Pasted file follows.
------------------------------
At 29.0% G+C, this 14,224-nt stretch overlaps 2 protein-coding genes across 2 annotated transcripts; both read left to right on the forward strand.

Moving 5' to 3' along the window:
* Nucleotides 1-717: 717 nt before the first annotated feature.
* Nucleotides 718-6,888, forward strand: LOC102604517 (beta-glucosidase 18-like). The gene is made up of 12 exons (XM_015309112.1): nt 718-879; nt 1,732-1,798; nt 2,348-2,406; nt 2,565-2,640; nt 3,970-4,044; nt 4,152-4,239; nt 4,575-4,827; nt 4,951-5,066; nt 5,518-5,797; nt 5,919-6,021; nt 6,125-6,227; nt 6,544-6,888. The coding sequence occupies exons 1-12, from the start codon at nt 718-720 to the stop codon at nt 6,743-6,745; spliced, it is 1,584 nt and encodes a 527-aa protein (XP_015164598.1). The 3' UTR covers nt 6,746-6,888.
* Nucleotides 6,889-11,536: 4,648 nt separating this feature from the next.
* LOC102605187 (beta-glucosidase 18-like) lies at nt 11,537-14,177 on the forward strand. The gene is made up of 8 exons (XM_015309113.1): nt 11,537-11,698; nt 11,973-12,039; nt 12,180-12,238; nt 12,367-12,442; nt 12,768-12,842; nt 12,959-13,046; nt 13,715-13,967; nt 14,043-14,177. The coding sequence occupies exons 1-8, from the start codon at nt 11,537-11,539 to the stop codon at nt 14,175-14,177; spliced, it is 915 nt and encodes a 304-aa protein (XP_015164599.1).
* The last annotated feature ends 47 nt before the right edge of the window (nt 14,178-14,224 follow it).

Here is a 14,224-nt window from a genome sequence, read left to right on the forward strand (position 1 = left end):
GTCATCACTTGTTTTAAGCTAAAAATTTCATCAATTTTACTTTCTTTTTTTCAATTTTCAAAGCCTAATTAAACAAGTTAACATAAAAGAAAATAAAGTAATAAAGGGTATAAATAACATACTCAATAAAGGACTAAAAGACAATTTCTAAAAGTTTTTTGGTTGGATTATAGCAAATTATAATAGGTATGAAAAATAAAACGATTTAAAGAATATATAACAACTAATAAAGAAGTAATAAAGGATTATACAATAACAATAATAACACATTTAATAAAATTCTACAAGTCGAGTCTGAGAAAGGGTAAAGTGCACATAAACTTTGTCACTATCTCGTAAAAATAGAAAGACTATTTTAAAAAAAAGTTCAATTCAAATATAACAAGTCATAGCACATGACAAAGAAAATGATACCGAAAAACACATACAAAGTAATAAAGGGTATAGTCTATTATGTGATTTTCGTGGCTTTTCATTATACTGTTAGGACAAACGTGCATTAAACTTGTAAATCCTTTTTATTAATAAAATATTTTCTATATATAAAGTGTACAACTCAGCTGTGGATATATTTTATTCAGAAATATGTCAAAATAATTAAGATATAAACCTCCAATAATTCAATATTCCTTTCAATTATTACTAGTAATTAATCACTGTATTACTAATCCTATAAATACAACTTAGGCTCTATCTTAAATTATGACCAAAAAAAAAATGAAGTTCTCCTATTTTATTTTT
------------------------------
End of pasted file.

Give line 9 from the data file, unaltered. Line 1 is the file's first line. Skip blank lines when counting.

GTCATCACTTGTTTTAAGCTAAAAATTTCATCAATTTTACTTTCTTTTTTTCAATTTTCAAAGCCTAATTAAACAAGTTAACATAAAAGAAAATAAAGTAATAAAGGGTATAAATAACATACTCAATAAAGGACTAAAAGACAATTTCTAAAAGTTTTTTGGTTGGATTATAGCAAATTATAATAGGTATGAAAAATAAAACGATTTAAAGAATATATAACAACTAATAAAGAAGTAATAAAGGATTATACAATAACAATAATAACACATTTAATAAAATTCTACAAGTCGAGTCTGAGAAAGGGTAAAGTGCACATAAACTTTGTCACTATCTCGTAAAAATAGAAAGACTATTTTAAAAAAAAGTTCAATTCAAATATAACAAGTCATAGCACATGACAAAGAAAATGATACCGAAAAACACATACAAAGTAATAAAGGGTATAGTCTATTATGTGATTTTCGTGGCTTTTCATTATACTGTTAGGACAAACGTGCATTAAACTTGTAAATCCTTTTTATTAATAAAATATTTTCTATATATAAAGTGTACAACTCAGCTGTGGATATATTTTATTCAGAAATATGTCAAAATAATTAAGATATAAACCTCCAATAATTCAATATTCCTTTCAATTATTACTAGTAATTAATCACTGTATTACTAATCCTATAAATACAACTTAGGCTCTATCTTAAATTATGACCAAAAAAAAAATGAAGTTCTCCTATTTTATTTTT